In the pre-RPG days, we had a single gaming style choice. From checkers to chess to Scrabble to Monopoly to Sorry to Risk, not to mention baseball, football or soccer, gaming was one thing: competitive. If you wanted to play a game you were in it to win it. Think of Rocky or the Bad News Bears or even Glee and you already know how highly we value competitive drama.
But the advent of tabletop roleplaying suddenly introduced the idea of cooperation in a game. Dungeons & Dragons asked us to cooperate instead of compete, to work together to defeat a common foe or overcome a more complex challenge, and then share in victory (or loss) together. So perhaps a bit more like a team sport, but without two evenly-matched opponents both following the same set of rules. In fact, sometimes the challenge was completely lopsided. Roleplaying games attempted to simulate real life, in that the game board was the entire world, and the “rules” were simply physics, weather, cultural norms, biological limits of the human body, and depending on what genre you were playing, “magic” or “technology.” In short, the only constraints were kinds of constraints we face in real life.
In these sorts of group-effort scenarios – granted they were placed in a Tolkienesque fantasy setting in D&D – players were asked to support each other to accomplish the major goal. The real opponent was the dragon, the marauding Vikings, or whatever else was threatening the village, or the kingdom or whatever. One can see why roleplaying became a popular tool to businesses attempting to achieve quarterly sales numbers or launch a new product, or change office culture. These were more complex challenges that required group cooperation and effort.
But competition is still very much part of our DNA; our drive to challenge ourselves not only to survive but to achieve is something that will never disappear. If you asked any role- or MMORPG player whether competition has been eliminated within the game, they’d have a pretty good laugh. Of course, there are plenty of competitive games still on the market, and we can safely place those alongside our chess and checker boards; they may be on the XBOX or Playstation now, but the winner/loser model is the same. But what about this “new” world of cooperative roleplaying and multi-player games? How have the cooperative and competitive forces manifested themselves?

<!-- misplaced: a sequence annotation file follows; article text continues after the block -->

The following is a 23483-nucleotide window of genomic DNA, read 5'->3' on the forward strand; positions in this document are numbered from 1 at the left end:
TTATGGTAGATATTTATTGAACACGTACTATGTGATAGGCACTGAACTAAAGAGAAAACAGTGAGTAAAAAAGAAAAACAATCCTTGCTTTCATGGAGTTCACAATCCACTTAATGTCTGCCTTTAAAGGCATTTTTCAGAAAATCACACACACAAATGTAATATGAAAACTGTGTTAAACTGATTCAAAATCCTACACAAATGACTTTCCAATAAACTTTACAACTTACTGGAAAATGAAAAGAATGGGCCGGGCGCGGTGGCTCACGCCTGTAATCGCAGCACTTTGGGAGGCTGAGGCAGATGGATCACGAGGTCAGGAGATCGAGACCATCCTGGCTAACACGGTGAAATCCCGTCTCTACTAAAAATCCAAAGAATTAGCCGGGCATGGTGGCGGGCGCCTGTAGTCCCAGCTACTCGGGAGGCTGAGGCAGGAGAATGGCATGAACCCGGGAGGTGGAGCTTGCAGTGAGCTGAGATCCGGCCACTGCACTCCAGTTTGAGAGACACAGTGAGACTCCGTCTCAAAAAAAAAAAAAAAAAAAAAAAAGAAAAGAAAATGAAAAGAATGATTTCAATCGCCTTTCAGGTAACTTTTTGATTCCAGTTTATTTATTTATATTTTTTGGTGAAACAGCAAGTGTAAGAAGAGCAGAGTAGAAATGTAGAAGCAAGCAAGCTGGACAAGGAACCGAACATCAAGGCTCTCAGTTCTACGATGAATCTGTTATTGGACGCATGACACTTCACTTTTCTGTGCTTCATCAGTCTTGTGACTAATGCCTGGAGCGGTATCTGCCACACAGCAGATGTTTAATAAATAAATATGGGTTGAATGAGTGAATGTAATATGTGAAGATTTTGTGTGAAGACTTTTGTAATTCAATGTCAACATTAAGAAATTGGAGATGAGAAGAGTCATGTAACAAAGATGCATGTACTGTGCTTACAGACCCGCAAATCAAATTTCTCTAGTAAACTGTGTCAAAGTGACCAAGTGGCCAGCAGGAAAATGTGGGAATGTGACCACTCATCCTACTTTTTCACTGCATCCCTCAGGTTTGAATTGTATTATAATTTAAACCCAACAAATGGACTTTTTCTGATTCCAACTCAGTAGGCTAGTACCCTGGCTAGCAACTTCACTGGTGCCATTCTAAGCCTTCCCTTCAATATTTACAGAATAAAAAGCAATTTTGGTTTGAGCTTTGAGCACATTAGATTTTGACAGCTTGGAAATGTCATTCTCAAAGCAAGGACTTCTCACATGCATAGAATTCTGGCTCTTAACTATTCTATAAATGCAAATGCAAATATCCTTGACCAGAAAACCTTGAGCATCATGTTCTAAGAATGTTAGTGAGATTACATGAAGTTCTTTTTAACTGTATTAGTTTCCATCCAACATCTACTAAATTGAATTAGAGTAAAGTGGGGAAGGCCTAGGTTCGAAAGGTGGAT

Styles of play are as varied as people themselves, but there are some characteristic patterns that became apparent early on in tabletop roleplaying and continue on into multiplayer online gaming. The spectrum ranges from very competitive to very cooperative, and there are immature and mature versions of all these styles. Here’s some of them, and I’m probably missing a few!
The Competitor is the most likely to participate in the Player-vs-Player features of the game, and often will chose which games to play solely on how well these PvP features have been implemented. The Competitor feels that the greatest challenge in multiplayer games is not defeating the programmed foes or scenarios built by the designers, but rather characters controlled by real-world players. Game worlds can be configured such that PvP happens only within the context of tightly-controlled or battleground style arenas. On the other hand, the world can be completely open PvP, where any player can combat another player anytime, anywhere.
The Immature Competitor was prevalent in the initial days of open PvP. Early implementations (Ultima Online, EverQuest) were interesting social experiments that many view as failures. Even so many lessons learned were learned about multiplayer games in this period. “Griefing” was a common occurrence in these open worlds, wherein one player would take advantage of another player in a disadvantageous situation and kill him repeatedly, basically forcing him out of the game. The immature competitor is less interested in true, fair competition and instead focused on making other player’s lives as miserable as possible. Check out some very interesting thoughts on another blog on the whole PvP vs. PvE (Player vs. Environment) debate.
The Mature Competitor, of course loves open PvP, but wants to best their opponent in a fair fight. Desiring more and better competition, he is more interested in bringing more players into open PvP environments than in driving them out. He’s interested in a realistic world where players can conceivably fight one another, but isn’t necessarily interested in killing every person he meets on the road, and in this sense may actually have a bit of the roleplayer gene (see that style below) in him. The whole topic of PvP in multiplayer games is fascinating and I’ll have to revisit this one!